What is the texture of the universe? Turns out that it's kind of gooey. A group of physicists have used sound waves to analyze matter in the cosmos, and found that its consistency is exactly the same as chocolate syrup.
Over at Quanta Magazine, Natalie Wolchover has a great article on the team of physicists who took the measurements, and what they mean. Here's how it starts:
To a sound wave, the cosmos has the consistency of chocolate syrup.
That's one discovery that scientists investigating the Big Bang have made using a new approach that treats the matter in the universe as a peculiar kind of fluid. They have calculated properties that characterize the universe's behavior and evolution, including its viscosity, or resistance to deformation by sound waves and other disturbances.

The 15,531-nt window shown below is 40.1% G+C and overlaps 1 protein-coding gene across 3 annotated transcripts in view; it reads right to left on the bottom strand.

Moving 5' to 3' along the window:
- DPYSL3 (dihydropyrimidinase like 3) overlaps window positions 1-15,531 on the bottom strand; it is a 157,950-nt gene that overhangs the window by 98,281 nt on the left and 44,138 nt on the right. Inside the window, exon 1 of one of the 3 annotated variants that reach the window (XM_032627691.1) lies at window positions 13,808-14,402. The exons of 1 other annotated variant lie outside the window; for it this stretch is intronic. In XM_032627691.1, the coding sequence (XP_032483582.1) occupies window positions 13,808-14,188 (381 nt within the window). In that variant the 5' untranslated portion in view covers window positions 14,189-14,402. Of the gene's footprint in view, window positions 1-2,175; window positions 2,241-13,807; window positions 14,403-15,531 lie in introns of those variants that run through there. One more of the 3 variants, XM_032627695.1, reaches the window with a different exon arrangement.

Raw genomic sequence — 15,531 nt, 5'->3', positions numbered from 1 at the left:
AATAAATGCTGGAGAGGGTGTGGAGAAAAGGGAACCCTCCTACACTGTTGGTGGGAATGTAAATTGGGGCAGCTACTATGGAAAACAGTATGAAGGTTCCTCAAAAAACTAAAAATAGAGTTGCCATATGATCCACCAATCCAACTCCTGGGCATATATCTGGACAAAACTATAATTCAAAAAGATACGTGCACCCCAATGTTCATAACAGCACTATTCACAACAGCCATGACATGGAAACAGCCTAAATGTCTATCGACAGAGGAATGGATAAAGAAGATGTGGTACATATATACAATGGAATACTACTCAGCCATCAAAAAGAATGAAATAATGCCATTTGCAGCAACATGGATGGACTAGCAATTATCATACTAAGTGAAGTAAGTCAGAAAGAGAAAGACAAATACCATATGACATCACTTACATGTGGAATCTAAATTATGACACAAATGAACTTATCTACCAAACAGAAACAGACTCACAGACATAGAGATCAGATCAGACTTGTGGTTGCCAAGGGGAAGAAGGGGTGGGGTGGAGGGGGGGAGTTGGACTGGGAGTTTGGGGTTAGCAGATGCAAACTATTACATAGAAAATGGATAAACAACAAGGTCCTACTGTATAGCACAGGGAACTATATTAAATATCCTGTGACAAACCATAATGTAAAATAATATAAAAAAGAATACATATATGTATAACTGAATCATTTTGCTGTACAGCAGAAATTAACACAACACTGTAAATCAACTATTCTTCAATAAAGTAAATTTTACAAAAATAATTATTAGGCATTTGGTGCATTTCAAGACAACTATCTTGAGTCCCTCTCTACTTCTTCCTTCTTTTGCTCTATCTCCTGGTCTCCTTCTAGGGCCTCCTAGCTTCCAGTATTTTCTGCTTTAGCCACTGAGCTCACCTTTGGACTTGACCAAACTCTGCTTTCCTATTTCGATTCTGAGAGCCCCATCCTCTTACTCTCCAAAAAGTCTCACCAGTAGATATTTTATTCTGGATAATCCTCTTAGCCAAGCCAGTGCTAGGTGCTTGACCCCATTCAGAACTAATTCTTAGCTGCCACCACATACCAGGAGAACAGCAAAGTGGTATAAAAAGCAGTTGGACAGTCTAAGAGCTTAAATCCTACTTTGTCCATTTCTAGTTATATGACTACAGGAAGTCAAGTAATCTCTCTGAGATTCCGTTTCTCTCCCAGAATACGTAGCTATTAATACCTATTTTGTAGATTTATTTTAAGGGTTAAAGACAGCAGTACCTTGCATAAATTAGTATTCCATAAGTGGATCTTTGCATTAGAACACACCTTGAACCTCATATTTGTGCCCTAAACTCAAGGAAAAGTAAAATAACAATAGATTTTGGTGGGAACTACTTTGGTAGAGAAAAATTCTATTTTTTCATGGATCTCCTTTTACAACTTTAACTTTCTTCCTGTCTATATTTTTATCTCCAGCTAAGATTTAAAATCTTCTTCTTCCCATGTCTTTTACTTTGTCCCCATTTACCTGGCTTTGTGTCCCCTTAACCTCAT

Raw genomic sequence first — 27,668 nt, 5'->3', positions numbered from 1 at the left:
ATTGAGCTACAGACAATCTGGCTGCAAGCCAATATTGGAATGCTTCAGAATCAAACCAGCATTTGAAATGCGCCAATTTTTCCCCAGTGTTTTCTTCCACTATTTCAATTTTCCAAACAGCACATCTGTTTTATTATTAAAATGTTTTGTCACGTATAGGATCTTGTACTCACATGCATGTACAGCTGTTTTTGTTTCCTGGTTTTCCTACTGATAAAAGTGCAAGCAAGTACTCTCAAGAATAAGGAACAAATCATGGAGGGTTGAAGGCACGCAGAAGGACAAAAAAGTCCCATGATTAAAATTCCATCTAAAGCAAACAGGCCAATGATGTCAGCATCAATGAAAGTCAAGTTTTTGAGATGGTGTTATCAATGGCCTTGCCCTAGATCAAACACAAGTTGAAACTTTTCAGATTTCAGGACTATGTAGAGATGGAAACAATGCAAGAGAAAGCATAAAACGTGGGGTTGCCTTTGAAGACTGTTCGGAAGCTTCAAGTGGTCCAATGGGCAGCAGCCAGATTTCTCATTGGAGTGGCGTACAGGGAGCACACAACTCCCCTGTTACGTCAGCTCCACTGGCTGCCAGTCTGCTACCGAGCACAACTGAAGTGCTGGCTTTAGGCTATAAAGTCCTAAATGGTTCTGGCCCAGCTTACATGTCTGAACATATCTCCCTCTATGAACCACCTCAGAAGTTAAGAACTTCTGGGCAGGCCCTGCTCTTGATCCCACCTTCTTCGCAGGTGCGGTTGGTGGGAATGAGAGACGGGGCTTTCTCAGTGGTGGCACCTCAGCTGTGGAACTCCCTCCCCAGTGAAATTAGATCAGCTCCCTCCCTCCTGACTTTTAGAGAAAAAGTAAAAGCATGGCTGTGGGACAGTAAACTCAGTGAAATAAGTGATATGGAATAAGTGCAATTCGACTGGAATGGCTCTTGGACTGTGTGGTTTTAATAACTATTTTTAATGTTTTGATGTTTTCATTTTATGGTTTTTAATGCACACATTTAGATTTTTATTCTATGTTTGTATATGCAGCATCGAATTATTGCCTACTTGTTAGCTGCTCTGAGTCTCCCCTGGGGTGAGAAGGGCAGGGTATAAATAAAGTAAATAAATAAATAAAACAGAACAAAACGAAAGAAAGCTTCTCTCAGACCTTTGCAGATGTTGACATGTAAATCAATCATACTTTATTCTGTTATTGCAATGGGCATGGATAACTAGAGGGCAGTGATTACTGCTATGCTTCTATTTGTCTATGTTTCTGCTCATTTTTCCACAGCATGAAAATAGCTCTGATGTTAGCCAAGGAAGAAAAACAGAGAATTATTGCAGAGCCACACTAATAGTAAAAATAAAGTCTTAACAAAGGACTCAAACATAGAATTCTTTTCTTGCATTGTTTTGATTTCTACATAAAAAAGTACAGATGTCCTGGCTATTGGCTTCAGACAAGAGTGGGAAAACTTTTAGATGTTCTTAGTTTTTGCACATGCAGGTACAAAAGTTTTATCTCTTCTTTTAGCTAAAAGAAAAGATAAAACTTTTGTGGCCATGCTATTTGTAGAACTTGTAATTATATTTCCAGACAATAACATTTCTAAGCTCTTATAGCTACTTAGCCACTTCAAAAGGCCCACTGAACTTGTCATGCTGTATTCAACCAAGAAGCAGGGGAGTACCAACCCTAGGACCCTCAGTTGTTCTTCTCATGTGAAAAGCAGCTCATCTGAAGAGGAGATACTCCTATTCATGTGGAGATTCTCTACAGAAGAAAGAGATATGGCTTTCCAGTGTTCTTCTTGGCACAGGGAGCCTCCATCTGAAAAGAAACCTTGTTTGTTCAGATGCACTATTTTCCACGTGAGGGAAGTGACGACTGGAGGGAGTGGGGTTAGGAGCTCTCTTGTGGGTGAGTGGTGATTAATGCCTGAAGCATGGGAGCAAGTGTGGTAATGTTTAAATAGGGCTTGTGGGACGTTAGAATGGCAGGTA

"Twenty pascal-seconds is the viscosity of the universe," said Leonardo Senatore, an assistant professor of physics at Stanford University — just as it is for the ice cream topping.
Leonardo Senatore, an assistant professor at Stanford University, is leading an effort to develop a new computational approach to cosmology that could reveal details about how the universe began.
The viscosity calculation could help cosmologists sleuth out the details of the Big Bang, and possibly someday identify its trigger, by enabling them to track the fluidlike flow of the cosmos back 13.8 billion years to its initial state.
Read the rest over at Quanta!